The Lumix GX7 comes with a Four Thirds (17.3 × 13 mm) CMOS sensor, which has a diagonal of 21.64 mm (0.85″) and a surface area of 224.90 mm2. Exposure and metering are easily manipulated in this camera model, which is required for unbiased data acquisition (Stevens et al., 2007). The Lumix GX7 is a mirrorless digital camera, which can calculate the optimal exposure under fixed lighting conditions using the “A” mode (aperture priority) setting (even in UV conditions) (Troscianko and Stevens, 2015). Once the optimal aperture was selected, the aperture setting remained fixed for the duration of the study and the camera automatically selected the best shutter speed. To ensure the capture of a perfectly exposed image, we used “exposure bracketing” whereby the camera automatically adjusts the exposure range across three photos to intentionally under- and over-expose the image by a set number of “exposure values”. Images were reviewed for acceptable exposure using the histograms available in the RawTherapee application.7 To calibrate each image to estimate petal area a ruler was included at a fixed position in every photograph. All images were captured in RAW format, which is required for reliable image extraction. RAW files contain unprocessed images which may be linearized using specialized software (The Multispectral Image Analysis Toolbox).
Both photos were taken at a station that included the full spectrum modified camera mounted on a tripod with a locked camera position and a standardized light source (a single 70 W Exo terro sunray, www.exo-terra.com, Mansfield, MA, United States). The height and the angle of the light source were not altered between photographs. We used two lens filters alternately to produce two images (which were later merged in ImageJ into a single multispectral image). The first image was created using a Baader U 2″ UV-pass filter (www.baader-planetarium.com, Mammendorf, Germany), which can be manually added to the camera to allow only ultraviolet (UV) light (300–400 nm with peak permeability at 350 nm) to hit the sensor, thereby generating a UV image. To create the second image, we replaced the UV-pass filter with a UV/Infrared light blocking filter8 (UVR Defense Tech, United States), which allows only visible green, blue and red light to pass through and hit the camera sensor.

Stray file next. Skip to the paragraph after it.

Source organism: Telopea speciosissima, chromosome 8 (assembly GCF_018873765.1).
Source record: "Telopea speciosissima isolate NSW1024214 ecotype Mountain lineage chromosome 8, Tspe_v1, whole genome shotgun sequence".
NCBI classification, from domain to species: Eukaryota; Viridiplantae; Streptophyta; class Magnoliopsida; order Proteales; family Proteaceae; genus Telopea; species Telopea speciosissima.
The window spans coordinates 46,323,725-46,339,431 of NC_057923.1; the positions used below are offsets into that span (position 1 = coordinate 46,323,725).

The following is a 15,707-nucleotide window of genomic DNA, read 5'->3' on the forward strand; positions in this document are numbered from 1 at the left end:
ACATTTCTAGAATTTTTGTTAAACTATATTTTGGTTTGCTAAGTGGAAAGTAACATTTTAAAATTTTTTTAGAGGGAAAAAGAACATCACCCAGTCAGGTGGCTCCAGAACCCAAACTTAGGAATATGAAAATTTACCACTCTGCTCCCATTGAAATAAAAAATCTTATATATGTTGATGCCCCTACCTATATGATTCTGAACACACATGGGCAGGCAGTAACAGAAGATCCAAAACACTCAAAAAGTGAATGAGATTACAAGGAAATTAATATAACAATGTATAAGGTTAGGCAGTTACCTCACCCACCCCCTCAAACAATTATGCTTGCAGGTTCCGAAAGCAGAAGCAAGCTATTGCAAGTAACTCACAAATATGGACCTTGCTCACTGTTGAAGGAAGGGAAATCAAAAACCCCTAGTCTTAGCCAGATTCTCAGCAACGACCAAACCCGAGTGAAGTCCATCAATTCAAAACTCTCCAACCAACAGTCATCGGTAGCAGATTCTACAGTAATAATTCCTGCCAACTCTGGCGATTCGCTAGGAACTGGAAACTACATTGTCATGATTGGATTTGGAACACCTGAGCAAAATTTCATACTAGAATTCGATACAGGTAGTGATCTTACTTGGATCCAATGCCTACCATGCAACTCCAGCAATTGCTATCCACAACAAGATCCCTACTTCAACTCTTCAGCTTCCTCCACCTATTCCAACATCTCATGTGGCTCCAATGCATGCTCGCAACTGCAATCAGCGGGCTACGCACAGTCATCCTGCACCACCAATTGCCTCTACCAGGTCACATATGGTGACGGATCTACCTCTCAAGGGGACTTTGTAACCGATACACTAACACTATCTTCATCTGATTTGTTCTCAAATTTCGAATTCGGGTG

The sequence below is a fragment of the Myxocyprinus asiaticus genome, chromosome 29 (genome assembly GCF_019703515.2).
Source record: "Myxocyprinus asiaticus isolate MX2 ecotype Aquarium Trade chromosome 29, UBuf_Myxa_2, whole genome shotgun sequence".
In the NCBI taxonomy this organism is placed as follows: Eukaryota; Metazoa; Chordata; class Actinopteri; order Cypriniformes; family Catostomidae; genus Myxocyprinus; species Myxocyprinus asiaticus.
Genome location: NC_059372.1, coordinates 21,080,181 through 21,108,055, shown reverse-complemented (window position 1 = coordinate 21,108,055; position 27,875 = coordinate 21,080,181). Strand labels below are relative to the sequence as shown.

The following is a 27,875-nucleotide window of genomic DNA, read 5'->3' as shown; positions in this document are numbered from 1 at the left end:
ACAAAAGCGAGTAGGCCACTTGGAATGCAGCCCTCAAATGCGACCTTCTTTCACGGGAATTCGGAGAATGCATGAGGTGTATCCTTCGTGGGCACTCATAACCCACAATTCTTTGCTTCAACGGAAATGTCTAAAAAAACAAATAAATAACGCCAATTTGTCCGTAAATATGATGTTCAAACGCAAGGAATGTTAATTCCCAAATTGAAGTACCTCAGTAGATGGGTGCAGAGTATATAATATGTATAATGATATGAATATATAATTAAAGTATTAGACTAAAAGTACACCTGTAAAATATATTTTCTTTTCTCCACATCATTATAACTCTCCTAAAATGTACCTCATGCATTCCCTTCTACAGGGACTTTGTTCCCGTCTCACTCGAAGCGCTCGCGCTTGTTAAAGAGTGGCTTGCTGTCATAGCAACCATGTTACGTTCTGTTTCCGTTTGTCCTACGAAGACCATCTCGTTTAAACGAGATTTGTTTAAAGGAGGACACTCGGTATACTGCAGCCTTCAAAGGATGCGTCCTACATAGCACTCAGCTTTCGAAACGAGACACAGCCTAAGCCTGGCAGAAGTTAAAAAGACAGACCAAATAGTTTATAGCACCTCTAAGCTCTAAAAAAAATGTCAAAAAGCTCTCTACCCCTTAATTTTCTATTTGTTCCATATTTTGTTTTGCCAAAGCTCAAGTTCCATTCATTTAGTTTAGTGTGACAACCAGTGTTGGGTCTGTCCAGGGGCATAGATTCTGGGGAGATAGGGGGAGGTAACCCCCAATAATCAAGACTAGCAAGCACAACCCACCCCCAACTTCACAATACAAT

We calibrated digital photographs to allow their use for objective measurements of color or pattern within or between photographs (Stevens et al., 2007). We used the “Multispectral Image Analysis Toolbox” (Troscianko and Stevens, 2015), which is a plugin for ImageJ (Schneider et al., 2012). Several studies have used this toolkit (Stevens et al., 2017; Gómez et al., 2018; van den Berg et al., 2019; Hawkes et al., 2019; Price et al., 2019; Šulc et al., 2019), which has many advantages including; easy linearization, high precision, and low data loss in image analysis due to 32-bit floating-point image processing (Troscianko and Stevens, 2015). The image frame included a fixed position ruler and SpectralonTM diffuse reflectance standard with a flat reflectance value of 20% across the entire light spectrum, including red, blue, green, and UV wavelengths9 (North Sutton, NH, United States). For image calibration, we selected the SpectralonTM diffuse reflectance standard (20% reflectance, Troscianko and Stevens, 2015) and used the setting for “visible + UV” photography and “aligned normalized 32-bit” files. This calibration process successfully linearized the RGB and UV values in each photograph.